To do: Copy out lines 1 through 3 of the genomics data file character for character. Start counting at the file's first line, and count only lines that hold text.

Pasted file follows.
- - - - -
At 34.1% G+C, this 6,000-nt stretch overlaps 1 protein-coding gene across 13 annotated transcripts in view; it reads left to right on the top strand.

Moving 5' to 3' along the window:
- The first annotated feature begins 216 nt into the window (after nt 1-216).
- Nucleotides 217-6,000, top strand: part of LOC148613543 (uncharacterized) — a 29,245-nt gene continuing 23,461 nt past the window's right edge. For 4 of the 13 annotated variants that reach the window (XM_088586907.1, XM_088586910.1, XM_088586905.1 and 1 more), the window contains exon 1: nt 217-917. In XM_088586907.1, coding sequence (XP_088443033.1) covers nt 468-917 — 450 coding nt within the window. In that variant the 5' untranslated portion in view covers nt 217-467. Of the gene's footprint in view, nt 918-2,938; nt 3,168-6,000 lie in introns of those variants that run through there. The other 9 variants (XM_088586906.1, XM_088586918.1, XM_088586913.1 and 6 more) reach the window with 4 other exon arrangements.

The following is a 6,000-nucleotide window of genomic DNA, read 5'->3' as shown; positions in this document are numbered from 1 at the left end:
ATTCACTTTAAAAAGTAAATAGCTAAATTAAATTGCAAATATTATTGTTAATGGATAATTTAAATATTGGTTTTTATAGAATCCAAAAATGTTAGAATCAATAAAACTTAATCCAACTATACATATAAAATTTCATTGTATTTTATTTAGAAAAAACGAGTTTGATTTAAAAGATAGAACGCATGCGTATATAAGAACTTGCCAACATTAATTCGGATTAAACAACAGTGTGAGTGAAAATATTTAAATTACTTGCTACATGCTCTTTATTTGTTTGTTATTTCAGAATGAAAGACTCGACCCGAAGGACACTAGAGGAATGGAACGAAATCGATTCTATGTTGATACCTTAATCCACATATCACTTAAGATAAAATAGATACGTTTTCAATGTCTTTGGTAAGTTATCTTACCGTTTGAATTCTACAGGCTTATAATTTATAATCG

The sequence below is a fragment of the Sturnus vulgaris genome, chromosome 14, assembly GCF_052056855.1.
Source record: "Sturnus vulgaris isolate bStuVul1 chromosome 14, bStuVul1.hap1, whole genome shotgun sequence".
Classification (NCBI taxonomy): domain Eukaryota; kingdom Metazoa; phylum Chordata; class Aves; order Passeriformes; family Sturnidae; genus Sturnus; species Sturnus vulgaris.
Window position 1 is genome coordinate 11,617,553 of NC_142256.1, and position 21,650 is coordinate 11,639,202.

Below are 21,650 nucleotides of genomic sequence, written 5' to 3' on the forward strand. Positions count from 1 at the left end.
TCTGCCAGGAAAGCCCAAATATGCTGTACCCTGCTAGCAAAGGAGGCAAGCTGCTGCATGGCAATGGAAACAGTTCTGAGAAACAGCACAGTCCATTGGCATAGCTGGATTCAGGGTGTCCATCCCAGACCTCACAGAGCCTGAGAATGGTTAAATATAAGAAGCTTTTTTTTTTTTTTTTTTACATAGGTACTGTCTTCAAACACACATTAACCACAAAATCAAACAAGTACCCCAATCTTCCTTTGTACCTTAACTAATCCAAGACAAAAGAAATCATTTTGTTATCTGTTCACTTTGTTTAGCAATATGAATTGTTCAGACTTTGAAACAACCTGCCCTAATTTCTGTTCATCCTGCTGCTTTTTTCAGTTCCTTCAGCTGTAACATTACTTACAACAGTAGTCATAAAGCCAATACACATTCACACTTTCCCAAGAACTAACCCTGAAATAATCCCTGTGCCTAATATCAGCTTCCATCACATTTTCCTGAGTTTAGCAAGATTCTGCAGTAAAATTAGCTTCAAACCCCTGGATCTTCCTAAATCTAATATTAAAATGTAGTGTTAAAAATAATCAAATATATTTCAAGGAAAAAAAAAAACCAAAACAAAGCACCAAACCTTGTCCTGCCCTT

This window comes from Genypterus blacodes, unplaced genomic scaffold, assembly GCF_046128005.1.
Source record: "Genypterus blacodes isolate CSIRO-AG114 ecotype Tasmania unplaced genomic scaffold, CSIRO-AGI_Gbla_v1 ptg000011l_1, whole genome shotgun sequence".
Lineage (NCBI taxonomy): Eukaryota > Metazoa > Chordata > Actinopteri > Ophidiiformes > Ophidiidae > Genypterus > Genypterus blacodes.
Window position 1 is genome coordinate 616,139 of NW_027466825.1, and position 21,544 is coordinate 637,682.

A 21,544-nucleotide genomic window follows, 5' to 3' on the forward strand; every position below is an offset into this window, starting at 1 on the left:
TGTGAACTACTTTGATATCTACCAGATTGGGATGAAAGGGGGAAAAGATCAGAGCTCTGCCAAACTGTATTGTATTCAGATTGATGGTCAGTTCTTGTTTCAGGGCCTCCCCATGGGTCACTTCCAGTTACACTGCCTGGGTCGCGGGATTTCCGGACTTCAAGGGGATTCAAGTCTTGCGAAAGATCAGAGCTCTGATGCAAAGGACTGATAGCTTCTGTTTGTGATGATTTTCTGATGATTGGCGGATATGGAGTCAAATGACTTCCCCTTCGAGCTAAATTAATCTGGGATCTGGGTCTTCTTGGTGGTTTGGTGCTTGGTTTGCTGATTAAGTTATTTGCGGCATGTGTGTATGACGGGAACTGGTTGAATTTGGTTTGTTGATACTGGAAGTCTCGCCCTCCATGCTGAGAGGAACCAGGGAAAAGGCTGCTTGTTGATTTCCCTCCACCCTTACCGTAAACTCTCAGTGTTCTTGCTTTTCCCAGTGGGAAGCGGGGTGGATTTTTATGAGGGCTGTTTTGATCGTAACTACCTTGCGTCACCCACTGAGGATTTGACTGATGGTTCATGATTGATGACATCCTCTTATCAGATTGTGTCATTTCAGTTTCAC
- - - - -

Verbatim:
At 34.1% G+C, this 6,000-nt stretch overlaps 1 protein-coding gene across 13 annotated transcripts in view; it reads left to right on the top strand.

Moving 5' to 3' along the window:
- The first annotated feature begins 216 nt into the window (after nt 1-216).